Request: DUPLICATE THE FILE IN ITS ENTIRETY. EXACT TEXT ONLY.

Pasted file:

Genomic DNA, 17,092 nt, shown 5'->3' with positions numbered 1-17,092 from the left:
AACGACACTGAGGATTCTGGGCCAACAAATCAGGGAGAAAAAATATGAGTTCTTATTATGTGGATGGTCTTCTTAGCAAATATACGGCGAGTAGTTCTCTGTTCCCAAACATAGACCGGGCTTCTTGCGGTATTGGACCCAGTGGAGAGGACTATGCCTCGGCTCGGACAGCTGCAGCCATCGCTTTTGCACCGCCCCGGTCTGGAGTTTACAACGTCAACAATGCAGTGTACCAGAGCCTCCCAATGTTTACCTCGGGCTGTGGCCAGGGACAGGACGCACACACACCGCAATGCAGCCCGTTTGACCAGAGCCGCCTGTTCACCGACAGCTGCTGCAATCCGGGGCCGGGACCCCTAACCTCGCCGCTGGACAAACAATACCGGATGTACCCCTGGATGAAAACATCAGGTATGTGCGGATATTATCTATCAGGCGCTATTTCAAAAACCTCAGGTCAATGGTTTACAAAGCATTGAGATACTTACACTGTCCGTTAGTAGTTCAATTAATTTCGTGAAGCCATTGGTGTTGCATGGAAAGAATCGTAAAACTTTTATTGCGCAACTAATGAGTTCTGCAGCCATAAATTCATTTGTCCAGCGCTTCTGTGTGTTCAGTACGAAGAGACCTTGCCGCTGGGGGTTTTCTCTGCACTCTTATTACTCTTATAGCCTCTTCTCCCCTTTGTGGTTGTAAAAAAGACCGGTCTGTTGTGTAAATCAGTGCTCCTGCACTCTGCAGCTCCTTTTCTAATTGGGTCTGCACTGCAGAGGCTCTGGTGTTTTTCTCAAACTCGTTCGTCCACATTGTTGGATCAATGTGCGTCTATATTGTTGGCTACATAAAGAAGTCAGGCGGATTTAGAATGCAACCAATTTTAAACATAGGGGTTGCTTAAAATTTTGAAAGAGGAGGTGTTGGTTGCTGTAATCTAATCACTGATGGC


Genomic DNA, 17,092 nt, shown 5'->3' with positions numbered 1-17,092 from the left:
AACGACACTGAGGATTCTGGGCCAACAAATCAGGGAGAAAAAATATGAGTTCTTATTATGTGGATGGTCTTCTTAGCAAATATACGGCGAGTAGTTCTCTGTTCCCAAACATAGACCGGGCTTCTTGCGGTATTGGACCCAGTGGAGAGGACTATGCCTCGGCTCGGACAGCTGCAGCCATCGCTTTTGCACCGCCCCGGTCTGGAGTTTACAACGTCAACAATGCAGTGTACCAGAGCCTCCCAATGTTTACCTCGGGCTGTGGCCAGGGACAGGACGCACACACACCGCAATGCAGCCCGTTTGACCAGAGCCGCCTGTTCACCGACAGCTGCTGCAATCCGGGGCCGGGACCCCTAACCTCGCCGCTGGACAAACAATACCGGATGTACCCCTGGATGAAAACATCAGGTATGTGCGGATATTATCTATCAGGCGCTATTTCAAAAACCTCAGGTCAATGGTTTACAAAGCATTGAGATACTTACACTGTCCGTTAGTAGTTCAATTAATTTCGTGAAGCCATTGGTGTTGCATGGAAAGAATCGTAAAACTTTTATTGCGCAACTAATGAGTTCTGCAGCCATAAATTCATTTGTCCAGCGCTTCTGTGTGTTCAGTACGAAGAGACCTTGCCGCTGGGGGTTTTCTCTGCACTCTTATTACTCTTATAGCCTCTTCTCCCCTTTGTGGTTGTAAAAAAGACCGGTCTGTTGTGTAAATCAGTGCTCCTGCACTCTGCAGCTCCTTTTCTAATTGGGTCTGCACTGCAGAGGCTCTGGTGTTTTTCTCAAACTCGTTCGTCCACATTGTTGGATCAATGTGCGTCTATATTGTTGGCTACATAAAGAAGTCAGGCGGATTTAGAATGCAACCAATTTTAAACATAGGGGTTGCTTAAAATTTTGAAAGAGGAGGTGTTGGTTGCTGTAATCTAATCACTGATGGC